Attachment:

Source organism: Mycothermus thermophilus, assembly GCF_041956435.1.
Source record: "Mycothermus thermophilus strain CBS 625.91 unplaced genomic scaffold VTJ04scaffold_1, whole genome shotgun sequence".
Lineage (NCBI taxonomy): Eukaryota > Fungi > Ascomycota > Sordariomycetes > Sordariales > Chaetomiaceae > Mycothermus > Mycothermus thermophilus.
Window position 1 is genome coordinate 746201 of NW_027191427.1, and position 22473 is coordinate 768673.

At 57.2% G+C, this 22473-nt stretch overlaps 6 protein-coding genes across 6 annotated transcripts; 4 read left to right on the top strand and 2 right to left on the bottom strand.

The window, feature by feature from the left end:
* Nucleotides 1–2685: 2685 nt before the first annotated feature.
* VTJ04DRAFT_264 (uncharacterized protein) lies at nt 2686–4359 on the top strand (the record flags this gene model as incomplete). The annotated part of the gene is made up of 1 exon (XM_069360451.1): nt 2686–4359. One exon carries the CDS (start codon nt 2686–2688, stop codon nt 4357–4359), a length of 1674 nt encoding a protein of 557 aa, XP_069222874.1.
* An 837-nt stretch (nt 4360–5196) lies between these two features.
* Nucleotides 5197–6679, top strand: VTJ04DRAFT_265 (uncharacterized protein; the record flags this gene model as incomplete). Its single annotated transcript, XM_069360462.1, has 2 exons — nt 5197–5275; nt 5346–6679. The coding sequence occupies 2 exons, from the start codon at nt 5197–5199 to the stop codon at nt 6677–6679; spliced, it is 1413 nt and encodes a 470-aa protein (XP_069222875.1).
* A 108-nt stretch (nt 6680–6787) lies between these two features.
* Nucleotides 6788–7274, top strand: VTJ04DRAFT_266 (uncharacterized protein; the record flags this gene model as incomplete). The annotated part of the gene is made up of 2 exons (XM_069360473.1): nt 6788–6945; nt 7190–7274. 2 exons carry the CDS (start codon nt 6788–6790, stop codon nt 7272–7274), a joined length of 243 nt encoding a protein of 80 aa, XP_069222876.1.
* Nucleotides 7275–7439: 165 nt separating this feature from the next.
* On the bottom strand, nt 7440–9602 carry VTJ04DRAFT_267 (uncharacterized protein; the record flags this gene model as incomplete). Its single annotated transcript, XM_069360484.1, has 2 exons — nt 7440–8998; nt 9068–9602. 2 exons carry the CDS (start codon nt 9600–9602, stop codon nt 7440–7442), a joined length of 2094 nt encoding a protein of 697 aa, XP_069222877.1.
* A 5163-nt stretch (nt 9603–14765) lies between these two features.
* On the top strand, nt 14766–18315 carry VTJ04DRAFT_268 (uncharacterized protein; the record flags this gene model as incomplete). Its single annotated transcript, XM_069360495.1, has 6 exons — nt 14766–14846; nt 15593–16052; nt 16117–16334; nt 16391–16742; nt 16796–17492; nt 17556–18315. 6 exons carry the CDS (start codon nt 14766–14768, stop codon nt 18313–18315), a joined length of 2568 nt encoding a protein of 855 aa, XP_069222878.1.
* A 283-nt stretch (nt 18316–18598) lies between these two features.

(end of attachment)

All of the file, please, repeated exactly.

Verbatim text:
Source organism: Mycothermus thermophilus, assembly GCF_041956435.1.
Source record: "Mycothermus thermophilus strain CBS 625.91 unplaced genomic scaffold VTJ04scaffold_1, whole genome shotgun sequence".
Lineage (NCBI taxonomy): Eukaryota > Fungi > Ascomycota > Sordariomycetes > Sordariales > Chaetomiaceae > Mycothermus > Mycothermus thermophilus.
Window position 1 is genome coordinate 746201 of NW_027191427.1, and position 22473 is coordinate 768673.

At 57.2% G+C, this 22473-nt stretch overlaps 6 protein-coding genes across 6 annotated transcripts; 4 read left to right on the top strand and 2 right to left on the bottom strand.

The window, feature by feature from the left end:
* Nucleotides 1–2685: 2685 nt before the first annotated feature.
* VTJ04DRAFT_264 (uncharacterized protein) lies at nt 2686–4359 on the top strand (the record flags this gene model as incomplete). The annotated part of the gene is made up of 1 exon (XM_069360451.1): nt 2686–4359. One exon carries the CDS (start codon nt 2686–2688, stop codon nt 4357–4359), a length of 1674 nt encoding a protein of 557 aa, XP_069222874.1.
* An 837-nt stretch (nt 4360–5196) lies between these two features.
* Nucleotides 5197–6679, top strand: VTJ04DRAFT_265 (uncharacterized protein; the record flags this gene model as incomplete). Its single annotated transcript, XM_069360462.1, has 2 exons — nt 5197–5275; nt 5346–6679. The coding sequence occupies 2 exons, from the start codon at nt 5197–5199 to the stop codon at nt 6677–6679; spliced, it is 1413 nt and encodes a 470-aa protein (XP_069222875.1).
* A 108-nt stretch (nt 6680–6787) lies between these two features.
* Nucleotides 6788–7274, top strand: VTJ04DRAFT_266 (uncharacterized protein; the record flags this gene model as incomplete). The annotated part of the gene is made up of 2 exons (XM_069360473.1): nt 6788–6945; nt 7190–7274. 2 exons carry the CDS (start codon nt 6788–6790, stop codon nt 7272–7274), a joined length of 243 nt encoding a protein of 80 aa, XP_069222876.1.
* Nucleotides 7275–7439: 165 nt separating this feature from the next.
* On the bottom strand, nt 7440–9602 carry VTJ04DRAFT_267 (uncharacterized protein; the record flags this gene model as incomplete). Its single annotated transcript, XM_069360484.1, has 2 exons — nt 7440–8998; nt 9068–9602. 2 exons carry the CDS (start codon nt 9600–9602, stop codon nt 7440–7442), a joined length of 2094 nt encoding a protein of 697 aa, XP_069222877.1.
* A 5163-nt stretch (nt 9603–14765) lies between these two features.
* On the top strand, nt 14766–18315 carry VTJ04DRAFT_268 (uncharacterized protein; the record flags this gene model as incomplete). Its single annotated transcript, XM_069360495.1, has 6 exons — nt 14766–14846; nt 15593–16052; nt 16117–16334; nt 16391–16742; nt 16796–17492; nt 17556–18315. 6 exons carry the CDS (start codon nt 14766–14768, stop codon nt 18313–18315), a joined length of 2568 nt encoding a protein of 855 aa, XP_069222878.1.
* A 283-nt stretch (nt 18316–18598) lies between these two features.